By John Legaspi
Created by Japanese game designer Satoshi Tajiri in 1995, Pokémon, or Pocket Monsters, started as a videogame for the original Game Boy. It soon became one of the highest grossing media franchise, having dabbled into animated series, manga, musical, and many more. Encompassing many generations, it remains relevant, as evidenced by the 2016 mobile game craze Pokémon GO and the 2019 film Pokémon: Detective Pikachu, with Ryan Reynolds lending his voice to the titular role.
Now Pokémon takes a new form as Uniqlo UT Grand Prix (UTGP) 2019 centers its design competition on the unique creatures that come out of those Poké Balls.
Since 2005, Uniqlo has been conducting its UTGP design competition to foster creativity and talent from all around the world. This competition is open to designers of any age, gender, and nationality, as long as they have a knack for crafting fun, playful, and dynamic designs, playing with UTGP’s chosen theme. For the past years, Uniqlo has tapped into childhood memories with themes focusing on Nintendo, Star Wars, and Marvel comic heroes to bring out the most creative concepts from all around the globe.
Under this year’s Pokémon theme, Uniqlo received a record of more than 18,000 entries from designers from over 40 countries, all aiming to be printed on shirts and sold worldwide.
Judged by Tsunekazu Ishihara,president and CEO of the Pokémon Company; Ken Sugimori, character design and art director at Game Freak Inc; and Nigo, creative director for Uniqlo Merchandise Department of the Pokémon Company and Uniqlo UT Design Team, 22 winning shirt designs stood out above the rest, three of which are from the Philippines.
FILIPINO ARTISTS, REPRESENT!
At the launch at the Uniqlo flagship store in Makati City, Filipino fans came together to celebrate all things Pokémon through fun games and quiz bees, while enjoying Japanese treats—like a stylish, mini comic-con.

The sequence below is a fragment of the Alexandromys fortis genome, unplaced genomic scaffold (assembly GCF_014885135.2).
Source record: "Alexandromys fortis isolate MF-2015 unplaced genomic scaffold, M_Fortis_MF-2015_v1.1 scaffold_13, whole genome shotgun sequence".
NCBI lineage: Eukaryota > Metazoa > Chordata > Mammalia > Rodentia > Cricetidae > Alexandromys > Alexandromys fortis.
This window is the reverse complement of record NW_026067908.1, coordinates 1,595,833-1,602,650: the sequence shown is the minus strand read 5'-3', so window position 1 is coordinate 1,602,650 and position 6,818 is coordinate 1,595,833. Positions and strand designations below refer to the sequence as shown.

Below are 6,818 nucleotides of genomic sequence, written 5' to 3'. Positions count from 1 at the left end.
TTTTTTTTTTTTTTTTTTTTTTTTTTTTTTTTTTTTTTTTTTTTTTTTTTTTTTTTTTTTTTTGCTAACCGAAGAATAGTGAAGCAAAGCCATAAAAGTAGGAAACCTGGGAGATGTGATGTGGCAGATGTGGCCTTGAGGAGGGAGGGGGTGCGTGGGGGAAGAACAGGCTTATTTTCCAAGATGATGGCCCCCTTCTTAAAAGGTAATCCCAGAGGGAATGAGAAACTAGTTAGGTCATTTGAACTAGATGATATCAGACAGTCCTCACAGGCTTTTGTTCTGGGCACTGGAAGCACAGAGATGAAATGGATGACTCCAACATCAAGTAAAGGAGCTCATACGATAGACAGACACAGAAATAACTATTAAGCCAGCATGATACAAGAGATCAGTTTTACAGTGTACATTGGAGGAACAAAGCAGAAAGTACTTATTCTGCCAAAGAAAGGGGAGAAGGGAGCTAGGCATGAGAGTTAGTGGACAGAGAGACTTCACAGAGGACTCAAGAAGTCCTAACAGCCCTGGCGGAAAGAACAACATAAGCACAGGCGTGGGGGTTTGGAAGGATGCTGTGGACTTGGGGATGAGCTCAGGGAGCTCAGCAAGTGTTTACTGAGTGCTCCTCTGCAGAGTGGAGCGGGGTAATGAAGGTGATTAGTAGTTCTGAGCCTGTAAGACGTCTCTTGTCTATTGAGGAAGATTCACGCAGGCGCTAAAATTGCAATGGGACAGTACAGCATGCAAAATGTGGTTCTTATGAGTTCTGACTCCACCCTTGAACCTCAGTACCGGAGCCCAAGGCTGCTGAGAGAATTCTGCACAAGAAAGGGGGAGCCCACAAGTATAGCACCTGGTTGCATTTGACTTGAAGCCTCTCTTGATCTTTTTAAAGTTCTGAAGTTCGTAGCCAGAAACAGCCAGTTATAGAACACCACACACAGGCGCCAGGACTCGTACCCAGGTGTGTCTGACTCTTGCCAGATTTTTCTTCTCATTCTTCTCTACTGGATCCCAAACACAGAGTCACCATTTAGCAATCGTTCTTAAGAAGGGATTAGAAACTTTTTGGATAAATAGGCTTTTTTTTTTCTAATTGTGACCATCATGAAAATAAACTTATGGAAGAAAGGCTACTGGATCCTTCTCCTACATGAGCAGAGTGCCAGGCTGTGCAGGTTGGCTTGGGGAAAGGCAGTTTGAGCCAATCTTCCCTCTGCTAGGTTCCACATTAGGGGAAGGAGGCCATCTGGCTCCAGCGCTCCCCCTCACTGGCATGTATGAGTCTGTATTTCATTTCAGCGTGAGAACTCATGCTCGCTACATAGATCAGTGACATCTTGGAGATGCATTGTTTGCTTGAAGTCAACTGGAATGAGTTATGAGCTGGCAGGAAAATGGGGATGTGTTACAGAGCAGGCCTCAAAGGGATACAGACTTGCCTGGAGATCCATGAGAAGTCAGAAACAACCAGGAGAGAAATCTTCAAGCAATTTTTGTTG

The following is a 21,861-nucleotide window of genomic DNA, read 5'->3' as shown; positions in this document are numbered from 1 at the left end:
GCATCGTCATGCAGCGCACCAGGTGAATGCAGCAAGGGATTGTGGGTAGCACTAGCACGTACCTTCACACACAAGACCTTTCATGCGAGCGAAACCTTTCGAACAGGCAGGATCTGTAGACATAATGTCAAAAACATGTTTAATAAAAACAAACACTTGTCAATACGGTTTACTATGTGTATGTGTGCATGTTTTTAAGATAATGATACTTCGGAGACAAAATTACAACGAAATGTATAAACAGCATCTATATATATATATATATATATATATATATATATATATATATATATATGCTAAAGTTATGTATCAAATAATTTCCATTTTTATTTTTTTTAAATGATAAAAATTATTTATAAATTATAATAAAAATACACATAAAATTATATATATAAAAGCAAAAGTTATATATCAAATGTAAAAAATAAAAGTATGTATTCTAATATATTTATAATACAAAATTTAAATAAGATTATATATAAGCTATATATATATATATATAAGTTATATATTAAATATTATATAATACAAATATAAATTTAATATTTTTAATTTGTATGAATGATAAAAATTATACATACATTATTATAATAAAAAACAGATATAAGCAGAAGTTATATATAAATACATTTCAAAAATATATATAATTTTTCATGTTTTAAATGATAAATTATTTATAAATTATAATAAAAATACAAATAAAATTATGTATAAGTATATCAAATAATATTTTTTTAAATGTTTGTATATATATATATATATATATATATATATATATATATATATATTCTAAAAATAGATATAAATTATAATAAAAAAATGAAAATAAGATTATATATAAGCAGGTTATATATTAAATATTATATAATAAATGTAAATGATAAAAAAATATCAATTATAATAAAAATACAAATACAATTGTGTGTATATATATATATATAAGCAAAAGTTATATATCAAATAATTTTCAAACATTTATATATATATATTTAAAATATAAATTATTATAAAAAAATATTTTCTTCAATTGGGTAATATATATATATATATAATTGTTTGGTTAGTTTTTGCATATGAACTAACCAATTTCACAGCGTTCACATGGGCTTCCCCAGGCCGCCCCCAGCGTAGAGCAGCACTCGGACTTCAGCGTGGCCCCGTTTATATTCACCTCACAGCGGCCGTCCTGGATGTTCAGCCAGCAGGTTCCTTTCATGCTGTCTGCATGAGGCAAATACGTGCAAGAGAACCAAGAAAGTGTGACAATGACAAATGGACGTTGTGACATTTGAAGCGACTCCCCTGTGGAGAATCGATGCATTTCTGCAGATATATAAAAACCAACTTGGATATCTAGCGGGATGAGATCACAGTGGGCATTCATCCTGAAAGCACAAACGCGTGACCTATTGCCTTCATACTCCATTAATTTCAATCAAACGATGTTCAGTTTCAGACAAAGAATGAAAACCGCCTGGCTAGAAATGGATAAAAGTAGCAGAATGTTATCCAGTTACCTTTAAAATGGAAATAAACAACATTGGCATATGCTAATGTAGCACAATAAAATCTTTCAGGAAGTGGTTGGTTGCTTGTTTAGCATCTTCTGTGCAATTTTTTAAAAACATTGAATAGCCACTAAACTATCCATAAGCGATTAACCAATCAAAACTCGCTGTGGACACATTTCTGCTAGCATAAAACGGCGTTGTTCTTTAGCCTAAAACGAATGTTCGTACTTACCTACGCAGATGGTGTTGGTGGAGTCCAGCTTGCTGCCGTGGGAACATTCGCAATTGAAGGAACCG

Gracing the event were two of the winning Filipino designers: Dana Asahan and Louise Nichole Santos, also known as CTRLD.
A government employee, Dana treats graphic design as a hobby—her escape after working in the halls of her government office. “My design incorporates origami and Pokémon since both of these originated from Japan,” says the 23-year-old Caviteña. Her design features a step-by-step origami guide crafted out of an image of Pikachu. “Uniqlo Japan even asked me to send a video guide with it,” she says, following her originally crafted, nine-step paper folding.
CTRLD is a freelance artist who paints murals in Bulacan and on Tomas Morato, Quezon City for a living. The Malolos-based artist got to know about UTGP through a Facebook post. She wasn’t really keen on joining until a fellow artist encouraged him to do so. Still, he waited up to the last minute before sending his entry.
“When I was deciding on a concept, I thought, since it was Pokémon, many of the other contestants would be focusing on Pikachu. So I tried to be different and chose Jigglypuff instead.”
Categorized as Balloon Poké- mons, Jigglypuffs are known for their ability to make everyone fall asleep with their soulful singing. “When people fall asleep, Jigglypuff gets angry and scribbles on their faces, hence the random scribbles on the shirt,” says CTRLD, adding that it took him four hours to complete his design.
Not present at the event was Hannah Lee (HVNN), whose bold design deviated from the all-time favorite Pokémons, showcasing instead the dark and malevolent-looking Ghost Pokémons.
All of the 22 designs of the UTGP 2019 Pokémon collection are currently available at Uniqlo stores nationwide.
www.uniqlo.com | Instagram: @ uniqlophofficial